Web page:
Aims: Hypoxia, acidosis and programmed cell death are each hallmarks of acute myocardial infarction (AMI). We previously described a death pathway of cardiac myocytes mediated by hypoxia-acidosis that was characterized by activation of the Bcl2-family protein Bnip3 and programmed necrosis. The pathway included extensive DNA fragmentation that was sensitive to inhibition of the mitochondrial permeability transition pore (mPTP) and calpain inhibitors, but not caspase inhibitors. We did not identify the DNases responsible for DNA cleavage. Main methods: Neonatal rat cardiomyocytes were subjected to hypoxia with and without concurrent acidosis, and the cellular localization of apoptosis-inducing factor (AIF), DNase II and caspase-dependent DNase (CAD) were determined. Key findings: Here we report the occurrence of biphasic pH-dependent translocations of AIF and DNase II but no change in CAD or its inhibitor ICAD. AIF co-localized with the mitochondria under aerobic and hypoxia-neutral conditions but translocated to the nucleus at pH ~ 6.7 coincident with a decrease of the mitochondrial membrane potential. DNase II co-localized with lysosomes under normoxia and hypoxia-neutral conditions, and translocated to the nucleus at pH ~ 6.1 coincident with the appearance of single strand DNA cuts. Inhibition of the mPTP pore with BH4-TAT peptide, calpain inhibition with PD150606, or knockdown (KD) of Bnip3 failed to prevent nuclear translocation of these DNase although Bnip3 KD blocked mitochondrial fission. Significance: These results suggest that caspase-independent DNA fragmentation is precisely regulated and occurs in parallel but independently from programmed necrosis mediated by hypoxia-acidosis.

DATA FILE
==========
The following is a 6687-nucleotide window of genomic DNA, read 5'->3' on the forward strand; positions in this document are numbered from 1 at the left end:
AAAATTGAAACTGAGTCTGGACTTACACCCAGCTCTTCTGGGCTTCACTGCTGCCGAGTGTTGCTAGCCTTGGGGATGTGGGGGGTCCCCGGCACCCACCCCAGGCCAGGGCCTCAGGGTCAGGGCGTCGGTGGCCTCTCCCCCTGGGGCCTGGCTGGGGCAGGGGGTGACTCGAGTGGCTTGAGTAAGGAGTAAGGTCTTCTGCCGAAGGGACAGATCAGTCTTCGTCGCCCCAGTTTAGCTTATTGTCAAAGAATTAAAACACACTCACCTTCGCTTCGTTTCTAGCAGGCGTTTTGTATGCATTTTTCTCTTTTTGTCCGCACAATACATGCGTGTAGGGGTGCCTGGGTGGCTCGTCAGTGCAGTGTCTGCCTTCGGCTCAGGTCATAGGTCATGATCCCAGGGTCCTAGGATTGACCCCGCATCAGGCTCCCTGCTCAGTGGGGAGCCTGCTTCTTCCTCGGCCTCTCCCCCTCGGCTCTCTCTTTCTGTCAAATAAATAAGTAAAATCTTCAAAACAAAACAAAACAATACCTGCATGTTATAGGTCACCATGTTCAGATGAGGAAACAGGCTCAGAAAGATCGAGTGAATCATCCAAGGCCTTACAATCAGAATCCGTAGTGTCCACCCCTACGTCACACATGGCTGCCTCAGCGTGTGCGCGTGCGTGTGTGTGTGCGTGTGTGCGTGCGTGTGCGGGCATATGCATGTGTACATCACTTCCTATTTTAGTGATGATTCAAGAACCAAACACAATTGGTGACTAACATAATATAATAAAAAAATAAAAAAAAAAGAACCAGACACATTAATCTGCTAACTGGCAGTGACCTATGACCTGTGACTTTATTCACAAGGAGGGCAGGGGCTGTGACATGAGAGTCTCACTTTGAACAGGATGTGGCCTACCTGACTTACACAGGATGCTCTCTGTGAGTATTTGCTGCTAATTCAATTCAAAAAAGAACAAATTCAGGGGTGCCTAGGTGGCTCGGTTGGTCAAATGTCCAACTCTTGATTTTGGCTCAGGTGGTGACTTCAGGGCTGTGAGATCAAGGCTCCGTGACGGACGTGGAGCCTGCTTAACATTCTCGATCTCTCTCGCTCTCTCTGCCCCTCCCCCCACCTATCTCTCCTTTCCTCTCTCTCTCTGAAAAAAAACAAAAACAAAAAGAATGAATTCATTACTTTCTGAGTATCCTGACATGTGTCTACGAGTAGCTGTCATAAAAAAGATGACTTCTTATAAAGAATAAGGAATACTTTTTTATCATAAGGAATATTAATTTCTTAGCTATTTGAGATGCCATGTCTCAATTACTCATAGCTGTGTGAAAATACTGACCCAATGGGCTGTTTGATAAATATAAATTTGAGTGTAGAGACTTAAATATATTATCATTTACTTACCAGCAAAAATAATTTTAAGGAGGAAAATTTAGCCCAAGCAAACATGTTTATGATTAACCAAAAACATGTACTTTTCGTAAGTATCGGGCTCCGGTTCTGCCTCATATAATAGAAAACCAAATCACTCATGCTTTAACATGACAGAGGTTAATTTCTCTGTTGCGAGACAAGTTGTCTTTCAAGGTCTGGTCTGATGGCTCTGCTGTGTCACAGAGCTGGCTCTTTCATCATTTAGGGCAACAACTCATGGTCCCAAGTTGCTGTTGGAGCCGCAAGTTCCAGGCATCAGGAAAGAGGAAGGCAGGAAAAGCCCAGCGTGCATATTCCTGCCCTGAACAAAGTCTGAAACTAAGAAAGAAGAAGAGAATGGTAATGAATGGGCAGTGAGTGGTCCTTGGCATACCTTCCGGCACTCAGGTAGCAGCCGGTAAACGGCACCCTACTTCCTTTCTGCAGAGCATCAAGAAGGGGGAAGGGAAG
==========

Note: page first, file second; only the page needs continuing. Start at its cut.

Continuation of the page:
- Apoptosis inducing factor
- Cardiac myocyte
- DNase II
- Mitochondrial fission
ASJC Scopus subject areas
- Pharmacology, Toxicology and Pharmaceutics(all)
- Biochemistry, Genetics and Molecular Biology(all)